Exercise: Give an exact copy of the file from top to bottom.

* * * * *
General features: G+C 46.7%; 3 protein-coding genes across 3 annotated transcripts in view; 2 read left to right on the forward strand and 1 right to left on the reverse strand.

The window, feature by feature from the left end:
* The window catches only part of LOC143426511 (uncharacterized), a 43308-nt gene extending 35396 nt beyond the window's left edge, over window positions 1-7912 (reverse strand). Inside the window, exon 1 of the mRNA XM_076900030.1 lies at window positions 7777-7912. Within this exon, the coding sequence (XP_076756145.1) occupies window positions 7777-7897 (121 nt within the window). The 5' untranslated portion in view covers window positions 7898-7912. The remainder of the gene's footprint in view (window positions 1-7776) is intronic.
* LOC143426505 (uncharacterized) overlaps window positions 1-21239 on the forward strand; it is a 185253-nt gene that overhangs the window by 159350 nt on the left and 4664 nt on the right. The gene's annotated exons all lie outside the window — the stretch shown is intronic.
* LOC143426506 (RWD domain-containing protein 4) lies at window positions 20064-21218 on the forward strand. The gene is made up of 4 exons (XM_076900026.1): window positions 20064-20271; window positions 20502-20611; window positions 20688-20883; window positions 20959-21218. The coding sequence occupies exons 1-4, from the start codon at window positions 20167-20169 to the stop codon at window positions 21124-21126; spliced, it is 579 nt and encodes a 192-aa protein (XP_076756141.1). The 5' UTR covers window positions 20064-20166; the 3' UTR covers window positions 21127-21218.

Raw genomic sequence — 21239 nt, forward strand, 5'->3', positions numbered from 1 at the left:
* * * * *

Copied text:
General features: G+C 46.7%; 3 protein-coding genes across 3 annotated transcripts in view; 2 read left to right on the forward strand and 1 right to left on the reverse strand.

The window, feature by feature from the left end:
* The window catches only part of LOC143426511 (uncharacterized), a 43308-nt gene extending 35396 nt beyond the window's left edge, over window positions 1-7912 (reverse strand). Inside the window, exon 1 of the mRNA XM_076900030.1 lies at window positions 7777-7912. Within this exon, the coding sequence (XP_076756145.1) occupies window positions 7777-7897 (121 nt within the window). The 5' untranslated portion in view covers window positions 7898-7912. The remainder of the gene's footprint in view (window positions 1-7776) is intronic.
* LOC143426505 (uncharacterized) overlaps window positions 1-21239 on the forward strand; it is a 185253-nt gene that overhangs the window by 159350 nt on the left and 4664 nt on the right. The gene's annotated exons all lie outside the window — the stretch shown is intronic.
* LOC143426506 (RWD domain-containing protein 4) lies at window positions 20064-21218 on the forward strand. The gene is made up of 4 exons (XM_076900026.1): window positions 20064-20271; window positions 20502-20611; window positions 20688-20883; window positions 20959-21218. The coding sequence occupies exons 1-4, from the start codon at window positions 20167-20169 to the stop codon at window positions 21124-21126; spliced, it is 579 nt and encodes a 192-aa protein (XP_076756141.1). The 5' UTR covers window positions 20064-20166; the 3' UTR covers window positions 21127-21218.

Raw genomic sequence — 21239 nt, forward strand, 5'->3', positions numbered from 1 at the left: